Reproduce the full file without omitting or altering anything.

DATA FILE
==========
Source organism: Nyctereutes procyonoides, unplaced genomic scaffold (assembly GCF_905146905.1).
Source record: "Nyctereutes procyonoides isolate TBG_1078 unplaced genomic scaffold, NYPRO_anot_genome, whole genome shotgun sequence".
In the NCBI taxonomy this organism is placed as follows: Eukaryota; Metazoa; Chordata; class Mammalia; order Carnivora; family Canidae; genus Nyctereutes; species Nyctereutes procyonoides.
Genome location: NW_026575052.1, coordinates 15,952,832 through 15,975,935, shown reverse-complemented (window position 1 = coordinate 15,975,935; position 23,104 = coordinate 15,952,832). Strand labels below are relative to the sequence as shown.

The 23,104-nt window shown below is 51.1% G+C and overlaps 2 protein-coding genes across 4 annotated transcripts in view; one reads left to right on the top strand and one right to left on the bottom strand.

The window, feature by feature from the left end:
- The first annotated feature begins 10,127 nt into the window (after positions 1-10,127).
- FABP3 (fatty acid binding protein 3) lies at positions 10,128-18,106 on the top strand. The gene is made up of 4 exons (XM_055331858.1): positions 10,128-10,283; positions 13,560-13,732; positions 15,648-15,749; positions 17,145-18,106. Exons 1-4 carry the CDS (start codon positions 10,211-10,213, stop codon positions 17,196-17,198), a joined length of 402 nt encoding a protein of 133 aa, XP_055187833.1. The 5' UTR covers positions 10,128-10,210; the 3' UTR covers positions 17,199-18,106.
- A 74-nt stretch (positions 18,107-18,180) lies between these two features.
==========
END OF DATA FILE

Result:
Source organism: Nyctereutes procyonoides, unplaced genomic scaffold (assembly GCF_905146905.1).
Source record: "Nyctereutes procyonoides isolate TBG_1078 unplaced genomic scaffold, NYPRO_anot_genome, whole genome shotgun sequence".
In the NCBI taxonomy this organism is placed as follows: Eukaryota; Metazoa; Chordata; class Mammalia; order Carnivora; family Canidae; genus Nyctereutes; species Nyctereutes procyonoides.
Genome location: NW_026575052.1, coordinates 15,952,832 through 15,975,935, shown reverse-complemented (window position 1 = coordinate 15,975,935; position 23,104 = coordinate 15,952,832). Strand labels below are relative to the sequence as shown.

The 23,104-nt window shown below is 51.1% G+C and overlaps 2 protein-coding genes across 4 annotated transcripts in view; one reads left to right on the top strand and one right to left on the bottom strand.

The window, feature by feature from the left end:
- The first annotated feature begins 10,127 nt into the window (after positions 1-10,127).
- FABP3 (fatty acid binding protein 3) lies at positions 10,128-18,106 on the top strand. The gene is made up of 4 exons (XM_055331858.1): positions 10,128-10,283; positions 13,560-13,732; positions 15,648-15,749; positions 17,145-18,106. Exons 1-4 carry the CDS (start codon positions 10,211-10,213, stop codon positions 17,196-17,198), a joined length of 402 nt encoding a protein of 133 aa, XP_055187833.1. The 5' UTR covers positions 10,128-10,210; the 3' UTR covers positions 17,199-18,106.
- A 74-nt stretch (positions 18,107-18,180) lies between these two features.